The biggest caucus in the Texas House is the Republicans', now with 101 members. Next? The Democrats', at 49. And then there’s the freshman class — one of the biggest in years — with 38 members. All but six are Republicans, and many of them replaced Democrats.

They face some challenges. It’s a redistricting year, a particularly hazardous time to be low in the pecking order. Some of them won elections in Democratic districts when voters were looking for anyone with a pulse and a red jersey, and they now must balance local politics against state Republican and Tea Party positions. And, with their tenured colleagues, next week they’ll start to work on shrinking a budget in a rapidly growing state.

The new Democrats have the advantage have the advantage of being in the minority — they can vote no on budget cuts and other ugly issues and let the Republicans take the heat.

Redistricting offers the Republicans a chance to institutionalize their November wins, but it will be difficult to draw a safe seat for each of the 101 Republicans elected last month. Lawmakers from rural parts of the state, which lost population, could find themselves on defense. And when a veteran Republican is pitted against a freshman (a group that includes Marva Beck of Centerville, Erwin Cain of Como, Lance Gooden of Terrell, Jim Landtroop of Plainview, Walter “Four” Price of Amarillo and James White of Hillister), bet on the vet. It’s not easy being green.

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Some of the new Republicans reclaimed political districts where Democrats were in office but where Republicans tended to win in statewide elections. But not all of them: Beck, John V. Garza of San Antonio, Connie Scott and Raul Torres of Corpus Christi and Paul Workman of Austin all won in areas where statewide Democrats outdid Republicans in the 2006 and 2008 elections. Those are (mostly) swing seats, but so are a number of marginally Republican seats that were, until November, held by Democrats.

Districts that change easily with the political winds can be unforgiving to steadfast partisans. Members like these will be praying to the lords of redistricting this spring, hoping for revised and safer districts — meaning more partisan districts — for their 2012 elections.

That nasty budget shortfall will test an axiom laid out bluntly by H.L. Mencken: “Democracy is the theory that the common people know what they want, and deserve to get it good and hard.” Among other things, the Republican freshmen believe Texas voters asked for smaller government and no new taxes. Without the means to keep doing what the state has been doing up to now, the lawmakers — freshmen and veterans — have to decide which cuts will agitate the smallest number of voters. Cut something dear and the voters might give it right back, good and hard.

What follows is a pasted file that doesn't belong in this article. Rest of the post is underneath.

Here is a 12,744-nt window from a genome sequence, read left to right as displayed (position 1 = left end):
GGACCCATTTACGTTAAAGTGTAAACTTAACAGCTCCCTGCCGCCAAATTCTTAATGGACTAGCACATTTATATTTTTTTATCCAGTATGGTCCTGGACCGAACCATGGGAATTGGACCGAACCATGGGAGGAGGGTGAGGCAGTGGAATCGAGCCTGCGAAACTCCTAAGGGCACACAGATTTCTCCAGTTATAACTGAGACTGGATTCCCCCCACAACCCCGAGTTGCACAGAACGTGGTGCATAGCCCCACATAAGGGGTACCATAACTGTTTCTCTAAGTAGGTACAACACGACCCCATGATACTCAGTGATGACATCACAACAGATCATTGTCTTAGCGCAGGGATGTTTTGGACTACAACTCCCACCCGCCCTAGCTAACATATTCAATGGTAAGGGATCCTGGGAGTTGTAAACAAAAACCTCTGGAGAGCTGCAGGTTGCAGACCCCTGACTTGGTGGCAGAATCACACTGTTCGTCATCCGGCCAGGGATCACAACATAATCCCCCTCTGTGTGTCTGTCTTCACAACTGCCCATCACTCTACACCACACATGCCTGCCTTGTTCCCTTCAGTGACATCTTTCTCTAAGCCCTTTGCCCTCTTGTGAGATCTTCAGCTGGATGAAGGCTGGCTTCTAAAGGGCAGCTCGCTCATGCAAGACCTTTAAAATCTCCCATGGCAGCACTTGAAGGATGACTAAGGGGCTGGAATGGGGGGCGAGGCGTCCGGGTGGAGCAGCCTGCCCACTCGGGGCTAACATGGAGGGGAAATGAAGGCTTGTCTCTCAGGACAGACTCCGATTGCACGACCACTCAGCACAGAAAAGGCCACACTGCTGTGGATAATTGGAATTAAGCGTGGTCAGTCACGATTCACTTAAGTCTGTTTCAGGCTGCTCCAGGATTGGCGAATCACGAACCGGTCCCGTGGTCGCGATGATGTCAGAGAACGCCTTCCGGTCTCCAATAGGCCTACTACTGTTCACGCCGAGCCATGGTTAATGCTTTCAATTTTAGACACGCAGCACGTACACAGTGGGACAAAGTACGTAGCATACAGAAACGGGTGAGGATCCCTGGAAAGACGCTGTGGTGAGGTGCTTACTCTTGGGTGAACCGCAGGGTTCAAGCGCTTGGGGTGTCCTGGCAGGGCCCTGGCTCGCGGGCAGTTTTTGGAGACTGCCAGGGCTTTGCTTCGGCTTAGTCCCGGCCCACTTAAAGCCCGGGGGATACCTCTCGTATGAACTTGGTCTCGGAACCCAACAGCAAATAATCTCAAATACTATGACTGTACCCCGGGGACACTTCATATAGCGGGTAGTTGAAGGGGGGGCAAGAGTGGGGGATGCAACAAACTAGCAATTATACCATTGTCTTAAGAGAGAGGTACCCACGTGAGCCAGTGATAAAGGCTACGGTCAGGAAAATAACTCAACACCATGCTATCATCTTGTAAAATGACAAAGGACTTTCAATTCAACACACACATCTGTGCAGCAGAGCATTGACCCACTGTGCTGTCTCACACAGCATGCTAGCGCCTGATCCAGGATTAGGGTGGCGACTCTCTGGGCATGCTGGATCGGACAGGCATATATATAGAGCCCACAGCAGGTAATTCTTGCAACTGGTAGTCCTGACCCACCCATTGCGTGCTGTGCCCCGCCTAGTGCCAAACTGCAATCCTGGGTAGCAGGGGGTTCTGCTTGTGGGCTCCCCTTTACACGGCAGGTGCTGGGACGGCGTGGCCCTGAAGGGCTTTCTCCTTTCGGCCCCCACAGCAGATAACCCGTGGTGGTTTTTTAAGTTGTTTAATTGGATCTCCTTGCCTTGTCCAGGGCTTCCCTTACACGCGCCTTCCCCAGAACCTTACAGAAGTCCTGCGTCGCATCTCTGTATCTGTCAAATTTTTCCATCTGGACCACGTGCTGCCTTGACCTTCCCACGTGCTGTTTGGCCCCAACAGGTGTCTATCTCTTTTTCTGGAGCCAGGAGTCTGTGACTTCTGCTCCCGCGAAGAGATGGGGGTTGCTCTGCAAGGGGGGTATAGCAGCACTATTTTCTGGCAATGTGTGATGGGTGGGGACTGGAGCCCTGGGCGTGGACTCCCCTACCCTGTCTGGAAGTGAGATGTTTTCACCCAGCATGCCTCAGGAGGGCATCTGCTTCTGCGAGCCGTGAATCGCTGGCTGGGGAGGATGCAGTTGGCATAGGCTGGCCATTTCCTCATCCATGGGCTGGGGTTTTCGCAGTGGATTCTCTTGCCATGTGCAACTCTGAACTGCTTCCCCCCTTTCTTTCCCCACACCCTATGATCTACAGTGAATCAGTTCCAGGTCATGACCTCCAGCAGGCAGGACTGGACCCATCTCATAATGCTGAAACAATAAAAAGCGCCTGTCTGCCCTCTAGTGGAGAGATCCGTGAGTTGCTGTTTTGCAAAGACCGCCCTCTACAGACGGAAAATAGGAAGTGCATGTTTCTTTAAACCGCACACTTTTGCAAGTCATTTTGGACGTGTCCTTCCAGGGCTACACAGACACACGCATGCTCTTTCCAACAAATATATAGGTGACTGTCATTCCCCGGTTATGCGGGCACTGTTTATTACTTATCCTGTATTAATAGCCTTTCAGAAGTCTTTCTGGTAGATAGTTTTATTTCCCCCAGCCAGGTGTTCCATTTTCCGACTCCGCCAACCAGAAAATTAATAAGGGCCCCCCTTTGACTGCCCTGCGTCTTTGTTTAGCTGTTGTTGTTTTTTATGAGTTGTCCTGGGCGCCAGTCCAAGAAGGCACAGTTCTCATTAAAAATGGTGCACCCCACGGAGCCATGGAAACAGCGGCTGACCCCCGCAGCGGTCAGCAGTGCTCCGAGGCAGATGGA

Not many of the newbies can be called straight Tea Party candidates, though a few of the new Republicans got to Austin by knocking off establishment Republicans. That group includes Charles Perry and John Frullo of Lubbock, David Simpson of Longview and Van Taylor of Plano. Will they vote like the people they replaced? Perry and Simpson ran against incumbents, accusing them of losing touch with voters.

The difference could matter on some things. Both incumbents defeated by Perry and Simpson were in the small group of Republicans that revolted against the House leadership two years ago and got Joe Straus elected speaker, and both of their replacements have pledged allegiance to one of the Republicans now challenging Straus, Ken Paxton of McKinney. But will the new guys vote differently on big issues like redistricting and the budget? As freshmen, will they really have any say in those matters?

The prime directive for freshmen, freely expressed by politicians of every stripe every two years, is that they should be seen and not heard. That’s easier when there are fewer of them; in the last three sessions, the freshmen numbered 16, 23 and 20, respectively. This time, they represent one in four votes in the House.

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Redistricting, with its disruptive effect on political careers, typically produces a large class. The 2002 election put 36 freshmen in the House. Like this year’s group, they entered office during a budget mess, and they spent part of their first summer in office working on congressional redistricting. Six of them were one-termers, but 18 are still around, returning for another term.

Being a freshman in the Texas House works exactly like it does for a high schooler. But there’s an advantage to being a freshman in a big class like this one — as tenderfeet, they’re not bound by deals and pacts made in previous sessions. They possess a most valuable legislative attribute: a large number of uncommitted votes.

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